Antiplatelet agents
People with CKD appear to have a thrombogenic profile, with an increased risk of venous thromboembolism identified in large observational studies.32 the risk of atrial fibrillation has also been shown to increase in the presence of reduced kidney function,33 and the risk of thromboembolic complications in people with atrial fibrillation is also increased in people with CKD compared to those with normal kidney function.34 Conversely, the risk of bleeding has also been shown to increase in CKD, particularly when antiplatelet35 or anticoagulant36 therapy is used. Data are sparse regarding the efficacy of aspirin in advanced CKD.

A recent Cochrane systematic review of antiplatelet agents for chronic kidney disease included 44 studies (21 460 participants) comparing an antiplatelet agent with placebo or no treatment and 6 studies (5679 participants) directly comparing one antiplatelet agent with another. the authors showed antiplatelet agents reduced the risk of myocardial infarction compared with placebo (relative risk, 0.87; 95% CI, 0.76-0.99), but not the risks of all-cause mortality, cardiovascular mortality, or stroke.

Post hoc subgroup analyses of randomized trials suggested that the protective effect of daily aspirin may be increased in individuals with an eGFr <45 ml/min/1.73 m2,35 but these studies also showed a higher incidence of bleeding (major and minor) in CKD patients. these data suggest that antiplatelet agents should be used in a similar fashion in CKD patients as they are in the general population, but with greater caution as CKD patients are at increased risk of bleeding. Additional studies in this area are urgently required.

There are no randomized controlled trial data regarding the safety and efficacy of warfarin therapy in people with CKD, causing much uncertainty regarding the balance of risks versus benefits of this therapy in the CKD population. More recent studies of the novel anticoagulants in people with CKD and atrial fibrillation suggest that these agents might reduce thromboembolic complications and have a better risk profile than warfarin.38

Arteriosclerosis progressively and substantially increases in people with CKD.39 this has been demonstrated from both an anatomical perspective, with a rapid increase in the risk of vascular thickening and calcification in the presence of reduced kidney function, as well as a functional perspective, with an increase in markers of arterial stiffness (eg, pulse wave velocity, augmentation index, pulse pressure, and others). These factors are likely to be important contributors to the increased risk of left ventricular hypertension and heart failure in CKD.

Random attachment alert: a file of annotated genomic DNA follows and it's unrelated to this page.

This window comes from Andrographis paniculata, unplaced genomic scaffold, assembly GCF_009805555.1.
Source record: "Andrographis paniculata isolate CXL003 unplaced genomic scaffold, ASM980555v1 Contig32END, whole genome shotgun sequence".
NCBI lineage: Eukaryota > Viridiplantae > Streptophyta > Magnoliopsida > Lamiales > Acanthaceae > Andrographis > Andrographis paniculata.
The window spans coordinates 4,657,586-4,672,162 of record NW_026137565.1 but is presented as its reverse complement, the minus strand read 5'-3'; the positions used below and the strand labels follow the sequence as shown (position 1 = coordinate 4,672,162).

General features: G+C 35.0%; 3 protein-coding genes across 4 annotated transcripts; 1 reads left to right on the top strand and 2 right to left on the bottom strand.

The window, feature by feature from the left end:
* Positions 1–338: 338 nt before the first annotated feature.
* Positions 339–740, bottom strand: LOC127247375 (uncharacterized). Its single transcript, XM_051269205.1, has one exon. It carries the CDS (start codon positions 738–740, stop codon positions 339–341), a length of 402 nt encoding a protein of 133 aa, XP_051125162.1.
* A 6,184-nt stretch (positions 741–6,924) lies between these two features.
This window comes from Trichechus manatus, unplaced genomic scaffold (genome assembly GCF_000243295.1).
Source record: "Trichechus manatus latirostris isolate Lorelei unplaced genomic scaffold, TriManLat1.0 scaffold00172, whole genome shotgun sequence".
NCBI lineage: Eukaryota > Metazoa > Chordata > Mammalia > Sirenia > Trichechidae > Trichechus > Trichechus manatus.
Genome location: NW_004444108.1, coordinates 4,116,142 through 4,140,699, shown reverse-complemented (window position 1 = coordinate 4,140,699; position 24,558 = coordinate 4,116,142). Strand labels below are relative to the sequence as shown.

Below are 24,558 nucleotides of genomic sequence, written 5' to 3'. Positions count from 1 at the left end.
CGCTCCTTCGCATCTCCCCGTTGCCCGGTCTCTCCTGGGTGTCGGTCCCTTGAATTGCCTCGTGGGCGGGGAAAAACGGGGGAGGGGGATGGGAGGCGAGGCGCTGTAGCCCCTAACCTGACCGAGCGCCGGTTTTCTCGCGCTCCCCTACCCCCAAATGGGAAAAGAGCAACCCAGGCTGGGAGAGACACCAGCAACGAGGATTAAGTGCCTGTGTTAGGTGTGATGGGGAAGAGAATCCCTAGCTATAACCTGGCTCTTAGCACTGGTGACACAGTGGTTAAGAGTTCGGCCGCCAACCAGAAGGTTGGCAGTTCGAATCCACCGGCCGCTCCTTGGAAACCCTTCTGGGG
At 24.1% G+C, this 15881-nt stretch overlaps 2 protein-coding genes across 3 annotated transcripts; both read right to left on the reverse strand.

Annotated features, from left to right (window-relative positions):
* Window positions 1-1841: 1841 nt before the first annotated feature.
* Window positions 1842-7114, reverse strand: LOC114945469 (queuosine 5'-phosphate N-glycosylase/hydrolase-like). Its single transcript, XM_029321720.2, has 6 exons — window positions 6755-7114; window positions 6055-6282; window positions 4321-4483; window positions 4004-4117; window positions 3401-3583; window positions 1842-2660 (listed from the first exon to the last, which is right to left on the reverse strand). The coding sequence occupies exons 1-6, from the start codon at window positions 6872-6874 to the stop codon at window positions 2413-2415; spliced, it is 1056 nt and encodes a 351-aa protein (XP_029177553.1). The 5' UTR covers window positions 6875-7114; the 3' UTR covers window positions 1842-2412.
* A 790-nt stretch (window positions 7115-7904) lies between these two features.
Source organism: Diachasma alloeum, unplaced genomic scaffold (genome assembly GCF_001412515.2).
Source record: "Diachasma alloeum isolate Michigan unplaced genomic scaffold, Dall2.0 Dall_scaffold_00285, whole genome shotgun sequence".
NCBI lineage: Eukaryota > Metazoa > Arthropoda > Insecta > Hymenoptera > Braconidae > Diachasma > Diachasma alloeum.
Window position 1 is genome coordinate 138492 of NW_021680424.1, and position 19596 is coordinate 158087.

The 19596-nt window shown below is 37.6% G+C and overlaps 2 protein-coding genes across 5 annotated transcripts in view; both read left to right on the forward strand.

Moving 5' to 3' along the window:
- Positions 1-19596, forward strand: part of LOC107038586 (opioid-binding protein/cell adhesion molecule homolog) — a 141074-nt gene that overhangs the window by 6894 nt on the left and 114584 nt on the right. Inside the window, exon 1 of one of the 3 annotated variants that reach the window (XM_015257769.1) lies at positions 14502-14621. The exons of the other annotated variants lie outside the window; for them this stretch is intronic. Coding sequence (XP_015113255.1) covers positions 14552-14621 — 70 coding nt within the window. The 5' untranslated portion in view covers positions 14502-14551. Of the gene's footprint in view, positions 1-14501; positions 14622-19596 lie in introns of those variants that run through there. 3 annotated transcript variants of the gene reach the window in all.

While some BP-lowering agents (ACE inhibitors, ARBs, calcium channel blockers) appear to reduce vascular stiffness, other BP-lowering agents appear to have no effect on markers such as pulse wave velocity, suggesting a potential additional rationale for considering the use of these drug classes ahead of others.

Given the central role of calcification in these processes and the documented relationship between vascular calcification and bone metabolism in people with CKD, there has been much interest in the effects on the risk of cardiovascular events of agents that modulate mineral metabolism.

Phosphate levels increase ubiquitously in people with ESKD, and also commonly in those with advanced CKD. Phosphate levels predict the risk of cardiovascular events and death in CKD,40 leading to interest in the use of oral phosphate binders to reduce serum phosphate levels in blood along with the risk of cardiovascular events and death. The most commonly used phosphate binders were originally aluminium-based. These, however, have been effectively abandoned due to the risks of aluminium absorption and brain, blood, and bone toxicity. Calcium-based phosphate binders subsequently became the standard of care. Again, there were safety concerns; this time relating to the potential for these agents to increase the risk of vascular calcification due to calcium absorption from the gut. this led to a drive to develop alternative agents.

The most commonly used noncalcium-based phosphate binder is sevelamer, a nonabsorbed phosphate binder that appears to be associated with lower calcium levels and a lower risk of vascular calcification compared to calcium-based phosphate binders.